Apple sets new 16,000-foot iPhone drop test after 737 fuselage fail

Kit sucked out of Alaska Airlines 1282 found on the side of the road

Apple has become the first smartphone manufacturer to pass the three-mile drop test after one of its iPhones was found on the side of a road by volunteers helping to recover debris from Alaska Airlines Flight 1282 over the weekend.

The device, which was reportedly found by X user Sean Bates on Sunday, was undamaged despite a 16,000 foot drop, with the only issue being the end of a charging cable that appears to have been plugged in when the phone was sucked out of the Boeing 737 MAX 9 jet after an emergency exit seal blew out minutes after takeoff. 

According to Bates, who was only out helping because he "wanted an excuse to go on a walk" and responded to the National Transportation Safety Board's call for debris search volunteers, "I found a phone sitting on the side of the road that had apparently fallen 16,000 feet." 

Bates said the device had "no scratches on it," and wasn't locked, either. After opening the phone a travel confirmation and baggage claim ticket for Flight 1282 showed up on the screen. A call to the NTSB revealed it was the second such device to be discovered.

NTSB Chair Jennifer Homendy confirmed during a briefing Sunday that two phones from the flight have been found and are being examined for additional clues that might shed light on the incident. The emergency exit plug, which hadn't yet been recovered when the phones were found, was later discovered in a nearby yard.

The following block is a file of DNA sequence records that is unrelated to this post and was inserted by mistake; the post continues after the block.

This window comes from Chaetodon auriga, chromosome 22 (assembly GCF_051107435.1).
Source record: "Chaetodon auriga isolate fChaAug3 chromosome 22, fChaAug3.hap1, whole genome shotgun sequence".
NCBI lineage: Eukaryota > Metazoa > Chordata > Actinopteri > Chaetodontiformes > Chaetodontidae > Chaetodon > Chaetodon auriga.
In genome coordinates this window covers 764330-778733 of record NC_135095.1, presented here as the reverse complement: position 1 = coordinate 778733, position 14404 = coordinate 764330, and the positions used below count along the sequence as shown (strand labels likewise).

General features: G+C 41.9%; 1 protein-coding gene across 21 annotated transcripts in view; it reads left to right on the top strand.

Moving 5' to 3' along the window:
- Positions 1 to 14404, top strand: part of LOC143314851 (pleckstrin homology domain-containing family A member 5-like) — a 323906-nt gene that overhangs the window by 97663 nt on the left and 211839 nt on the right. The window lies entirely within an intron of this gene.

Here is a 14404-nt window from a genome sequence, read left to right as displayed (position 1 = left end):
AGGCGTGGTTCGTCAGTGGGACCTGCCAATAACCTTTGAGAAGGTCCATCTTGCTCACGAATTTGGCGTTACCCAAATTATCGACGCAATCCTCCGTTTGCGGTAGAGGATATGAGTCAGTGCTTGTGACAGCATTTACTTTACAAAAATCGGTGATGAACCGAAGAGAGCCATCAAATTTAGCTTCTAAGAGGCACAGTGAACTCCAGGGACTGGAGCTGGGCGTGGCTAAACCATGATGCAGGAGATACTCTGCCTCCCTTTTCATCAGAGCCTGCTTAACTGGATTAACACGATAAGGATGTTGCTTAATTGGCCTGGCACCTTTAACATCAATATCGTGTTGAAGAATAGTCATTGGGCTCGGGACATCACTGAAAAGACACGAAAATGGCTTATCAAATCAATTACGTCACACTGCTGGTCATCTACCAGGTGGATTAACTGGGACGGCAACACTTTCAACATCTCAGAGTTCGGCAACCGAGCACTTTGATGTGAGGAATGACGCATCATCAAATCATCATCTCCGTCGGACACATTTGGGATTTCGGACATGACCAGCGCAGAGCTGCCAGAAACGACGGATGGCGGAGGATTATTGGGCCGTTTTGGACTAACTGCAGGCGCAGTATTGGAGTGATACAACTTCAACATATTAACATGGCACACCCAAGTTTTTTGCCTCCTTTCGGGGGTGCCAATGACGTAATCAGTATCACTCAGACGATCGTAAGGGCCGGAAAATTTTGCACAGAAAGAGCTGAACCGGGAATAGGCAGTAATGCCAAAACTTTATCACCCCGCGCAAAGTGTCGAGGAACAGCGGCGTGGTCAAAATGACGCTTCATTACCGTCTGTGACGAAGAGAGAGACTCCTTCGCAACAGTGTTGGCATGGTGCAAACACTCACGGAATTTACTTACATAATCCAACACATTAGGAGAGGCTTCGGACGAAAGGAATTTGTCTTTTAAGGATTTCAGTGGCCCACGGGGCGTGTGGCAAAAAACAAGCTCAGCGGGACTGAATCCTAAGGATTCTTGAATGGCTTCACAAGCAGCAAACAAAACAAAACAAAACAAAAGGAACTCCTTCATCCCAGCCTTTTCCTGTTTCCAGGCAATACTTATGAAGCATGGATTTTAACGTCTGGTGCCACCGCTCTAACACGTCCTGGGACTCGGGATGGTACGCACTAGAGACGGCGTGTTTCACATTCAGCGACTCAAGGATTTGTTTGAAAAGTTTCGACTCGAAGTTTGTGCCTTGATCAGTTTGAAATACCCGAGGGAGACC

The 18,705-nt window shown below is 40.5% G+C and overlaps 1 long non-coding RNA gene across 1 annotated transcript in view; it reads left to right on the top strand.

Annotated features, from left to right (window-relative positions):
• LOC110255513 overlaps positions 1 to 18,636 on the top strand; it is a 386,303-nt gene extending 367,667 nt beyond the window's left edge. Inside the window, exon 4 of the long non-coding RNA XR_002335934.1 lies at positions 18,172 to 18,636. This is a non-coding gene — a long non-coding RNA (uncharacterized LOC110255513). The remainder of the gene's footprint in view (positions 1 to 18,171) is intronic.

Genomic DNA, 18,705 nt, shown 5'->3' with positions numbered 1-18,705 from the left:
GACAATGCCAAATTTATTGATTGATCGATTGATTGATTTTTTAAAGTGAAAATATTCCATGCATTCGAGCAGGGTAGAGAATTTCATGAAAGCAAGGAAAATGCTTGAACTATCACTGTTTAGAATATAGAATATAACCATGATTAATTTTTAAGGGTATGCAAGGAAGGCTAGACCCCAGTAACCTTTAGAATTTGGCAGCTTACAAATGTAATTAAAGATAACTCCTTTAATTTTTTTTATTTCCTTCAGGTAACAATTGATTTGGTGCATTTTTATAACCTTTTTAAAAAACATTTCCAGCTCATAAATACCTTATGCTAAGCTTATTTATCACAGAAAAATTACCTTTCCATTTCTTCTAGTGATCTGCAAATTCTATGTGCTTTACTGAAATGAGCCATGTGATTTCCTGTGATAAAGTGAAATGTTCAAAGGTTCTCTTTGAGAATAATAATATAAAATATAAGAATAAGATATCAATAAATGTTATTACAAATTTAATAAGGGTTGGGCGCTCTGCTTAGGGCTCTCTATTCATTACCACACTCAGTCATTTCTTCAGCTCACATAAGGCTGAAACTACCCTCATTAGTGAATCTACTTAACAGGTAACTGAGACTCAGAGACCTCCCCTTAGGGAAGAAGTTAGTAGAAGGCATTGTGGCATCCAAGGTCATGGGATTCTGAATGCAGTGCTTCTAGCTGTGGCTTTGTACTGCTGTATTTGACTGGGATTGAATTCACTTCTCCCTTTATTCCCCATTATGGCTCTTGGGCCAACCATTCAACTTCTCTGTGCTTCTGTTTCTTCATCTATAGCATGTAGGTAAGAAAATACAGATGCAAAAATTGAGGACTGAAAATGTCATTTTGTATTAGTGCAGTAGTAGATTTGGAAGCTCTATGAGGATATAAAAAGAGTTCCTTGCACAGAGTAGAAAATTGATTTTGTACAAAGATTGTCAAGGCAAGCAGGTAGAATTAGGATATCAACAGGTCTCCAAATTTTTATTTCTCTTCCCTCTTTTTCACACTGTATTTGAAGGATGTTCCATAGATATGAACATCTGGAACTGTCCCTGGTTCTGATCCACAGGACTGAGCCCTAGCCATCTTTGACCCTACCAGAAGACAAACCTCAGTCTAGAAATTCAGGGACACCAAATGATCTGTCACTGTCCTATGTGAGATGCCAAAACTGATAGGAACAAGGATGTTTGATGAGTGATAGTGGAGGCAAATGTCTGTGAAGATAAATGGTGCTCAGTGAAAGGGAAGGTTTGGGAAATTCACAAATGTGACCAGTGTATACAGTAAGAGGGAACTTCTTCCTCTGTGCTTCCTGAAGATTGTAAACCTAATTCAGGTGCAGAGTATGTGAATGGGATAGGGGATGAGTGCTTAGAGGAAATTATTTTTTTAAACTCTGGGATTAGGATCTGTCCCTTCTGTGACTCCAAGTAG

Bates' iFind was equipped with a case, though the make and model weren't shared despite multiple requests from respondents. Judging from the pictures there was a fairly study case on the device. 

Then again, it's not the first time an iPhone has fallen out of an airplane and been recovered with minimal damage. A skydiver who lost his iPhone during a 14,000 foot jump last summer found his device in working order. Meanwhile, environmentalist Ernesto Galiotto lost his handset out the window of a small airplane in 2020 and later found it on a beach unharmed. 

We've reached out to see if the iMaker has any closer-to-Earth drop test data but haven't heard back. ®

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